55 inches seems to be the hotspot of UHD TVs, although smaller and larger sizes also sell well. Hisense’s designation of the set as being an “H7 Series” indicates that the company will likely offer other sizes of UHD sets. According to HD Guru, it will be followed by 55- and 65-inch models in the H7 series with availability and pricing announced later. Most people find they can use larger UHD sets in rooms where smaller 1080p HD sets were previously best — for example, 55-inch UHD sets replacing 47-inch 1080p sets. The thing about a UHD set is that the viewer can be closer to the screen without seeing any pixels.

An important feature in any UHD set is its ability to upconvert (upscale) non-4K content to near 4K quality. Hisense said its new set upscales to near 4K quality all 1080p and lesser resolutions that come in to the set via any input.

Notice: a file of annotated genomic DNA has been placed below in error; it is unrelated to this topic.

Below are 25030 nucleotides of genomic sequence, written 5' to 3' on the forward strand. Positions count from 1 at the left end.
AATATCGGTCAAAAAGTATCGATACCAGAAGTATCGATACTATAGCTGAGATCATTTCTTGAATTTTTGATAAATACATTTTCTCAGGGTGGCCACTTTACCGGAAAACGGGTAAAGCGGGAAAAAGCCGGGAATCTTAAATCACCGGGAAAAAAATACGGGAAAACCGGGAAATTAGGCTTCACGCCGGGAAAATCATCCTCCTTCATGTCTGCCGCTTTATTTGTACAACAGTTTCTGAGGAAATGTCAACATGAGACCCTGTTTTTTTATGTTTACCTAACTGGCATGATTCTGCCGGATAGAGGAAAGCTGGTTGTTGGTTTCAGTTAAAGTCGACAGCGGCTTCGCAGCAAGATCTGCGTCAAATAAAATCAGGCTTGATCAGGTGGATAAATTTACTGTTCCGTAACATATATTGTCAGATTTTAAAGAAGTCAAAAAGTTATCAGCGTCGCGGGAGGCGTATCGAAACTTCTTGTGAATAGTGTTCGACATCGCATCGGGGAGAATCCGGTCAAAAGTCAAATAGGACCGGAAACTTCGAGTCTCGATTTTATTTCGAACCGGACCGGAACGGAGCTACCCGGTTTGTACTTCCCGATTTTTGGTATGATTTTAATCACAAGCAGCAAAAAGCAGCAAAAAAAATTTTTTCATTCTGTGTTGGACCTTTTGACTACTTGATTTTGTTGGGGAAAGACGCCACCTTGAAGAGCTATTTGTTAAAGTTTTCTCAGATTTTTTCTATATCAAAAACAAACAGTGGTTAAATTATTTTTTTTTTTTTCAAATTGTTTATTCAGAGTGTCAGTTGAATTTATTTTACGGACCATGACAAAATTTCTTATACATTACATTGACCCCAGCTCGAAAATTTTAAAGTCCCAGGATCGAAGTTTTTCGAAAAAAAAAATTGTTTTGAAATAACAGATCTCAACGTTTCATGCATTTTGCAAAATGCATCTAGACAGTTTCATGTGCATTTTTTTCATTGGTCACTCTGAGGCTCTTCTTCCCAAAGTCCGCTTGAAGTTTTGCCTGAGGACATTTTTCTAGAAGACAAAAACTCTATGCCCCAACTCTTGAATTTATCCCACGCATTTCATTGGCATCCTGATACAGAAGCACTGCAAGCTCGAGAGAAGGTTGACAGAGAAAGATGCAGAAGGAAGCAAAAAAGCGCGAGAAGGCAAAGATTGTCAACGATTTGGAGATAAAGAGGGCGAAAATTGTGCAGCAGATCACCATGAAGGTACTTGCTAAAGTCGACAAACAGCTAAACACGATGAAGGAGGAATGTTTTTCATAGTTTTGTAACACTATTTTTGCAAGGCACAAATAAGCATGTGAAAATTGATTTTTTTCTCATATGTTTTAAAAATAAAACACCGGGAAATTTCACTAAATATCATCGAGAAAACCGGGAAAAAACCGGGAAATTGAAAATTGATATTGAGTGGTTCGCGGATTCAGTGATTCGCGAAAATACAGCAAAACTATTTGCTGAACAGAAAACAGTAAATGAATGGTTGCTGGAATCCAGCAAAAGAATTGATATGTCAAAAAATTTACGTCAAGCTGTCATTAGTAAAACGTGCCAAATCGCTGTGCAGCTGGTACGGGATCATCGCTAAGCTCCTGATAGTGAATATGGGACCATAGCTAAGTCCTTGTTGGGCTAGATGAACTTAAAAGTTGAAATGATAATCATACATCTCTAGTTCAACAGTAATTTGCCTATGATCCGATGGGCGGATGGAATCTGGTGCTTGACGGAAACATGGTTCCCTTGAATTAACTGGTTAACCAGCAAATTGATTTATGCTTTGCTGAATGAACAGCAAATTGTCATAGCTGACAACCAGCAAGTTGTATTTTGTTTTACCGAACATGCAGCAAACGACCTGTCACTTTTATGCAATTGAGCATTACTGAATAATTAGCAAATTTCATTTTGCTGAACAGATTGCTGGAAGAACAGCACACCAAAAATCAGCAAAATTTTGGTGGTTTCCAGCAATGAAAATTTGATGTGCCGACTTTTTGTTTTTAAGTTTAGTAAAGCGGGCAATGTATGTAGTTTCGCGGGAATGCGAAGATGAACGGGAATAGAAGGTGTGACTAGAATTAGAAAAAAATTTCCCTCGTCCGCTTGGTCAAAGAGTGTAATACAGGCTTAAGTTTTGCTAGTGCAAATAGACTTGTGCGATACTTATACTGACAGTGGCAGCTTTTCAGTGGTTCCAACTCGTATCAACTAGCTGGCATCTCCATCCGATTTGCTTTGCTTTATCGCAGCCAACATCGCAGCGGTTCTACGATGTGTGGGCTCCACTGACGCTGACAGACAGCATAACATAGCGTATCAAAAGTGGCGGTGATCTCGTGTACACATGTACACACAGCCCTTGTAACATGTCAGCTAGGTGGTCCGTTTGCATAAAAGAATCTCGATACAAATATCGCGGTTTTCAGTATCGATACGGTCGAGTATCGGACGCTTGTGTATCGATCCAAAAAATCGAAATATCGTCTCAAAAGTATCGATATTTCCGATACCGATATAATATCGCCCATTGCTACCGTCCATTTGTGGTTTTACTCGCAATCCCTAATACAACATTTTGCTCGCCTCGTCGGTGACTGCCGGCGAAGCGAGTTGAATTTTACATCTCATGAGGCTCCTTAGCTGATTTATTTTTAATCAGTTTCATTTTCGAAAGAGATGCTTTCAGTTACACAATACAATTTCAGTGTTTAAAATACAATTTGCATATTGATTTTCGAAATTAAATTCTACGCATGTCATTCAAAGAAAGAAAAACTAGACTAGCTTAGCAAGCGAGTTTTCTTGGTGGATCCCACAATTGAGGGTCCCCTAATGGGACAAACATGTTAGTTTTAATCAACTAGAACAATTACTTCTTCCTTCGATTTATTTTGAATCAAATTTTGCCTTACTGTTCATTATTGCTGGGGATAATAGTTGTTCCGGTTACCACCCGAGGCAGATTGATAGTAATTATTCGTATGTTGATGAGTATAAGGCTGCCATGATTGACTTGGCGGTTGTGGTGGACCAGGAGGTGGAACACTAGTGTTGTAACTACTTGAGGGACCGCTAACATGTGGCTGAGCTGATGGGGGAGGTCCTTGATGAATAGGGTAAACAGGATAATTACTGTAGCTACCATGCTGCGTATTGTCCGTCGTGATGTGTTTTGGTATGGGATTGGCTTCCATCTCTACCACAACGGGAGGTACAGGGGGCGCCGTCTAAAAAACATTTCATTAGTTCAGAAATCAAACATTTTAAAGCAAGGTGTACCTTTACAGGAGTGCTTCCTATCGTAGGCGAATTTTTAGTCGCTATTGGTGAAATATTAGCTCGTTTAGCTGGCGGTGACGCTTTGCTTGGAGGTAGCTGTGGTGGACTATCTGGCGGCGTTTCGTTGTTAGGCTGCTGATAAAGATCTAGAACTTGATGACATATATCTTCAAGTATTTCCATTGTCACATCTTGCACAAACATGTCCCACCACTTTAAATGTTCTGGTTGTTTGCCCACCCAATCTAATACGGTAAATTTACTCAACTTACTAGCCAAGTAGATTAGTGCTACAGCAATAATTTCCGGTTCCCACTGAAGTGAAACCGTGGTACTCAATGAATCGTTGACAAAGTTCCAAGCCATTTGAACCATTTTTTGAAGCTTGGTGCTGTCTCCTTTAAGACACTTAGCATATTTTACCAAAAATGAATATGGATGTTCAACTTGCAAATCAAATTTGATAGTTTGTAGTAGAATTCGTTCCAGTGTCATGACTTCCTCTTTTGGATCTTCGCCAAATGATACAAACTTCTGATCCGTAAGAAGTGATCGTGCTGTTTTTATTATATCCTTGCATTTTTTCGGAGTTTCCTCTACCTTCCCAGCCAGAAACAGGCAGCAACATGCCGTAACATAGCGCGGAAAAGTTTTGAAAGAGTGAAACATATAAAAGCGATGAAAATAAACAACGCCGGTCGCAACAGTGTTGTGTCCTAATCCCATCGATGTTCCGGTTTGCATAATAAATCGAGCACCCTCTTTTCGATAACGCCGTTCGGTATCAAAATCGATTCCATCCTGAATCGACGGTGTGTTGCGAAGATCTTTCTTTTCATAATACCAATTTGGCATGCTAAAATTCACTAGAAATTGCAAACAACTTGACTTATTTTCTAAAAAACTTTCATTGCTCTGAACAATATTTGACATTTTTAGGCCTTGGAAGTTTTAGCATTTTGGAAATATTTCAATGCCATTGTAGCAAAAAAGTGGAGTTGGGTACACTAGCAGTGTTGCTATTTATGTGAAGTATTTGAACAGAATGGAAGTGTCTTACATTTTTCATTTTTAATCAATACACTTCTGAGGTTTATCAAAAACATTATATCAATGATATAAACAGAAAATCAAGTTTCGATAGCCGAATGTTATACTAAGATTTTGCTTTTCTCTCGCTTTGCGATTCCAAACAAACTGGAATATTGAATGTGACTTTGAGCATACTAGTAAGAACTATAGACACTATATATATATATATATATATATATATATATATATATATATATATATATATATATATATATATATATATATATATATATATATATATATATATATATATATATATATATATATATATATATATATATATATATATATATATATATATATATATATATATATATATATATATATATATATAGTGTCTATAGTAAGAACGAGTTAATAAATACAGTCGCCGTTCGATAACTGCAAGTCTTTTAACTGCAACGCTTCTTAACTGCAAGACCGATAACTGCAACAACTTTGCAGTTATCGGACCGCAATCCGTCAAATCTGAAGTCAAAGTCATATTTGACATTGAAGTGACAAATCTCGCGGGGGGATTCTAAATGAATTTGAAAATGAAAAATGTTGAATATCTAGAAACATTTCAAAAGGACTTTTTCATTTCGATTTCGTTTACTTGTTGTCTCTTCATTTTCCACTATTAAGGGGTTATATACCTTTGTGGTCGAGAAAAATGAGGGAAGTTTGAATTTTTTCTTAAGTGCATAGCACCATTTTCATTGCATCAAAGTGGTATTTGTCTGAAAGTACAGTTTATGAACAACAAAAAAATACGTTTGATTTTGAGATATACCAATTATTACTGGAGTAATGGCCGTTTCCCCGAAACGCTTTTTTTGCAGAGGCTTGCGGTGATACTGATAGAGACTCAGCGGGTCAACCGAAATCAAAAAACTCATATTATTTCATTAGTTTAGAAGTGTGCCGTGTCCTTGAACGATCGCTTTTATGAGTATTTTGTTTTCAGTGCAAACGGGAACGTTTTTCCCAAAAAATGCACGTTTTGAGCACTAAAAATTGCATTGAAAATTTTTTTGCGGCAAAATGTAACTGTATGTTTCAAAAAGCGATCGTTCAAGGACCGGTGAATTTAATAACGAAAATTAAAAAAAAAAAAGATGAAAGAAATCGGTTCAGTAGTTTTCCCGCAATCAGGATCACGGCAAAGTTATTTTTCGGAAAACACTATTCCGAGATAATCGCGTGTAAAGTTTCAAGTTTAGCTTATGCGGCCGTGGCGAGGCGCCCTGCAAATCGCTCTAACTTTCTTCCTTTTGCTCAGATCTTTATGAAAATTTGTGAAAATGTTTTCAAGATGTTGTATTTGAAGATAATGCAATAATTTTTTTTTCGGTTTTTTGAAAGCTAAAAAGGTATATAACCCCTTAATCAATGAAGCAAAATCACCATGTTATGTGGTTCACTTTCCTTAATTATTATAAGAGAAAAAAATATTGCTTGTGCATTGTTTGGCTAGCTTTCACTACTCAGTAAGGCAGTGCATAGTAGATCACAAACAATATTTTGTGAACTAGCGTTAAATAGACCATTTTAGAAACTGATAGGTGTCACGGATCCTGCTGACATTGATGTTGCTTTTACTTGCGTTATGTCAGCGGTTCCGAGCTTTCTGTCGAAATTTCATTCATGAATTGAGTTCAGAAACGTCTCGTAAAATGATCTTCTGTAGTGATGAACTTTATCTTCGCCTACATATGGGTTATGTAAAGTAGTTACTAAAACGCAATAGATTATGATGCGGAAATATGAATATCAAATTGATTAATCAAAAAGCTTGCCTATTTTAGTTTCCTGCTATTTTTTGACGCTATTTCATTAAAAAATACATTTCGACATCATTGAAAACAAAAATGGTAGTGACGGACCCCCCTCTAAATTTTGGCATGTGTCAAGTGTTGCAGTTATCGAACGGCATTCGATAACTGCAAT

The four HDMI ports are:
– On the rear are two HDMI V2.0 ports with HDCP V2.2 and support for 4K content up to 60fps
– On the side are two HDMI v1.4 ports with HDCP v2.0 and support for 4K content up to 30fps.
– For gaming and other applications, it supports full HD content at up to 120fps via one of the HDMI 2.0 ports.

Hisense did not name the makers of its HEVC chips but said the set supports HEVC decoding from sources such as Netflix.

Hisense’s smart TVs come with Roku built in but Hisense did not say whether Roku is built into the new UHD set. Hisense’s Web page of the 50-inch UHD set does not say that Roku is included so we think it’s not.